Message upon the Passing of ‘Abdu’l-Baha


  By Mohammed Ali Bahai

           This circular letter by Mohammed Ali Bahai was written soon after the death of his elder half-brother Abbas Effendi in 1921 and was intended to be read by all Bahá’ís. It is not known how many people actually read the letter, since the majority of Bahá’ís shunned Mr. Bahai as a “Covenant-breaker,” but presumably it was read by adherents of the Unitarian Bahá’í tradition, which included most of Baha’u’llah’s family and some others. This document was included in a chapter of Shua Ullah Behai’s book manuscript in which he compiles several of his father’s writings in English translation. Section headings have been added.

          This letter can be considered the opening statement of Mohammed Ali Effendi’s ministry as the second successor of Baha’u’llah, as he saw himself according to Baha’u’llah’s will. Even though he was never recognized as such by most Bahá’ís, he comes across in this message as a man whose values and leadership style focused on avoiding sectarian conflict and learning from the mistakes of the past, rather than continuing to pour salt in old wounds. Although some might perceive his very brief reminiscence on the career and character of ‘Abdu’l-Baha as damning him with faint praise, Mr. Bahai displays no desire to downplay the importance or legitimacy of ‘Abdu’l-Baha’s leadership of the Bahá’í Faith, or even to offer any public criticism of the brother with whom he contended over matters of religious doctrine for nearly 30 years.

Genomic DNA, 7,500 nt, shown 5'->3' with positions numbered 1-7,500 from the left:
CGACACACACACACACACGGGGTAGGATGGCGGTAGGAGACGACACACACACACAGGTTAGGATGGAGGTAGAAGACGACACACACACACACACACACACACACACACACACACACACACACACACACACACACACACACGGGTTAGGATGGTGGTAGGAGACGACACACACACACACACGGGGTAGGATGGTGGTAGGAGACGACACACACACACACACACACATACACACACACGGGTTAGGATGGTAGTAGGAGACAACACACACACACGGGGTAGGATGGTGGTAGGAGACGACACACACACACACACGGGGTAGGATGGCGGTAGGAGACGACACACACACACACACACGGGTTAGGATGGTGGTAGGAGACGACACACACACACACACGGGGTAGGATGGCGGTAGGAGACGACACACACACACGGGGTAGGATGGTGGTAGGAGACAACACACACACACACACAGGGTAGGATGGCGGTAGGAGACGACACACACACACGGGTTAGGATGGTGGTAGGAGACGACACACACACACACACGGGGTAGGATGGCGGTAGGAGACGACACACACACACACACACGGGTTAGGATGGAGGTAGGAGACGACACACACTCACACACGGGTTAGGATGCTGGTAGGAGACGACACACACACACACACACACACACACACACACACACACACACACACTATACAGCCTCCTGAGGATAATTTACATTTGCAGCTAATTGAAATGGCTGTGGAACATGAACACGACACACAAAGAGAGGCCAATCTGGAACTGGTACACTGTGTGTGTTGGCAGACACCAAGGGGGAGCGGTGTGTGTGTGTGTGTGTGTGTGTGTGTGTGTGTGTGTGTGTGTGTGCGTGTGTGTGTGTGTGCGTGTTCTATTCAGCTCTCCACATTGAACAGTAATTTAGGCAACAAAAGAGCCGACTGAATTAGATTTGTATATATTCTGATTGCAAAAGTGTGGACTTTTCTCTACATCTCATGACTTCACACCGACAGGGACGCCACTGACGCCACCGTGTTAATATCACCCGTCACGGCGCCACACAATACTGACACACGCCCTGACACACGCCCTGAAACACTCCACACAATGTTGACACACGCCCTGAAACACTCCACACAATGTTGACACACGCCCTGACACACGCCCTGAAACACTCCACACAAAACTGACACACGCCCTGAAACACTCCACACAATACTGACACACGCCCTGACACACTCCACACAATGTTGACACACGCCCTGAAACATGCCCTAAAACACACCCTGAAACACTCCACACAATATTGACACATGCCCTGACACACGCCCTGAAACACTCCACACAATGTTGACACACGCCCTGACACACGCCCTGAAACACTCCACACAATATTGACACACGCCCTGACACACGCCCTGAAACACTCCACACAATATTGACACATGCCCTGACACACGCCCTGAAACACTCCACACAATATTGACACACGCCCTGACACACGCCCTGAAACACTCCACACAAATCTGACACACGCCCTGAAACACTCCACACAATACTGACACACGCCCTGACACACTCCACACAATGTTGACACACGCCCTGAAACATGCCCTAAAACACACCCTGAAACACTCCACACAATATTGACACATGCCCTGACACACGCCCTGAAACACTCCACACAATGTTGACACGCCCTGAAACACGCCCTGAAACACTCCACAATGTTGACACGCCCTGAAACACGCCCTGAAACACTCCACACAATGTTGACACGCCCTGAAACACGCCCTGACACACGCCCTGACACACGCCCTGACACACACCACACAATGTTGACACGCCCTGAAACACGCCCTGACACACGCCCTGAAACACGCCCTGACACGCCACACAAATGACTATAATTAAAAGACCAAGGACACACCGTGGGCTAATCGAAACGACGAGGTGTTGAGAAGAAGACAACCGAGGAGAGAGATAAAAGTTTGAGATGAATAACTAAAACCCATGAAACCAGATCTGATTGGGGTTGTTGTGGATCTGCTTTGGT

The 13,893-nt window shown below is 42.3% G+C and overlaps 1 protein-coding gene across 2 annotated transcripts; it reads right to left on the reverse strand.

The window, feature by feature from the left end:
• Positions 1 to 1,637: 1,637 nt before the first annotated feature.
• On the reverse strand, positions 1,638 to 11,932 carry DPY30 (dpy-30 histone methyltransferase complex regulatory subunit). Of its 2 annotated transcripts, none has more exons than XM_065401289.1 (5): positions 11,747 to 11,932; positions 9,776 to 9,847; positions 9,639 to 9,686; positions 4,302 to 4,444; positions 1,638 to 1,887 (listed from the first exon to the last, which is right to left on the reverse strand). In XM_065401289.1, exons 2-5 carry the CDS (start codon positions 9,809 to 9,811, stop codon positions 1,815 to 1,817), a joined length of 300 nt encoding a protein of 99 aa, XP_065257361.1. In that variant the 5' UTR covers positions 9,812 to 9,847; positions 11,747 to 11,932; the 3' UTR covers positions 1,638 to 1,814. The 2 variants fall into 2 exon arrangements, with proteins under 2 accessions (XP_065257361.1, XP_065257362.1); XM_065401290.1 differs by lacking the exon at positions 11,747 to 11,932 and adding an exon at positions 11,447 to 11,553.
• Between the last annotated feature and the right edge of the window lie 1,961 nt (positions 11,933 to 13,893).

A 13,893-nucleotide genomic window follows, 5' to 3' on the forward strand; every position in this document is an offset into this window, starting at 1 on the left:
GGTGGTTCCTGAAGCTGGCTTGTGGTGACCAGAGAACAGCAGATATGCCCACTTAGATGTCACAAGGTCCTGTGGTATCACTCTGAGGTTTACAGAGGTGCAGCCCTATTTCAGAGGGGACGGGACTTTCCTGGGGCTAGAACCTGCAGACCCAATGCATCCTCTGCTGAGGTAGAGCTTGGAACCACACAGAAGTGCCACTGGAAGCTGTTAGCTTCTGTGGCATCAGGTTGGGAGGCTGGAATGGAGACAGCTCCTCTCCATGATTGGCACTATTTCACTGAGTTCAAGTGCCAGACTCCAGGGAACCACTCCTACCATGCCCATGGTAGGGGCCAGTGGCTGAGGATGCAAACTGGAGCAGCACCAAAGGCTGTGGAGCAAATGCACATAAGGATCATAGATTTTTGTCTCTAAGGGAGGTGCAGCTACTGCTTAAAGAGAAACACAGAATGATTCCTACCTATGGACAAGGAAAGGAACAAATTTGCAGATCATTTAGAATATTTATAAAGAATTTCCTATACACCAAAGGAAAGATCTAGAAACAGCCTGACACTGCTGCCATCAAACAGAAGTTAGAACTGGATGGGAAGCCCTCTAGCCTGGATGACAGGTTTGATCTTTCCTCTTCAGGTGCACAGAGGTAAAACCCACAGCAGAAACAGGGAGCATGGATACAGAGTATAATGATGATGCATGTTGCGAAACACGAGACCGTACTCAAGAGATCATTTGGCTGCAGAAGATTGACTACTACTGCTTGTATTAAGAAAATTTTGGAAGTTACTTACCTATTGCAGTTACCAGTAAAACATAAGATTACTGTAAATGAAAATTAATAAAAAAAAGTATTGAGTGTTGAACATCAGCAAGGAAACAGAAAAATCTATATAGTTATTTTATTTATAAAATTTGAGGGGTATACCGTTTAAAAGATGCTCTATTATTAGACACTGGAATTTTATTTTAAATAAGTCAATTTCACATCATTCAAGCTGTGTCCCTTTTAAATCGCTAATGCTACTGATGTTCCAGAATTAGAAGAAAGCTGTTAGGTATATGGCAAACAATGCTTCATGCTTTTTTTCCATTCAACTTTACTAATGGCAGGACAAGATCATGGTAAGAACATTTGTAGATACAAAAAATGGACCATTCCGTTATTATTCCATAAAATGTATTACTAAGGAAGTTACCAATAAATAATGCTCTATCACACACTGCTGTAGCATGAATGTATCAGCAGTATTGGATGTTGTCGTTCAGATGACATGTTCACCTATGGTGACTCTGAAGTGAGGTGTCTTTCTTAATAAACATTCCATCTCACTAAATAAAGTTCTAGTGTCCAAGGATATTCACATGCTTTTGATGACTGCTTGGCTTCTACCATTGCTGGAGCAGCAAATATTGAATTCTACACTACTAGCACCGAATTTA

The Editor

  To the Bahá’ís far and near 

           I deeply regret to have to record the great and unspeakable bereavement we have recently sustained by the departure of the venerable Ghusn-i-A‘zam, Abbas Effendi, Sir1 ‘Abdu’l-Baha, who was the backbone and support of his friends and the pride of his followers. Indeed I feel that the more I try to describe him and show my deep grief for his loss, the more I feel my utter inability by word or pen, to give an exact description of his personality. I pray God to grant us patience and to comfort us with His mercy and to follow the right course laid down by our Great Master Baha’u’llah, namely the unison of hearts and complete unanimity of opinion to act in accordance with what our Great Master wrote in the Book containing His last Will written in His own honorable autography, entitled the Book of My Covenant. Overcoming Hatred Through Forgiveness and Good Speech.

  Dear friends

           I have addressed you twice before and wish hereby to address you for the third time, as I feel it my much desired duty, much more than ever it was before. My only aim is to remind you of the precepts and admonitions which we have been given to follow. You, as well as all the world, are aware that our Great Master and Example Baha’u’llah spent all His days and exerted His energies in educating and uniting the hearts, and guiding His followers to what would benefit them all over the world. Further, in the Book of His Will referred to above, He reminds them all of His desires and His great aim, wherein He mentions that His purpose in all His [i.e. God’s] mortal Manifestations and bearing troubles and hardships was to quench the fire of hatred latent in the hearts of the parties, and wherein He also orders all to follow His footsteps.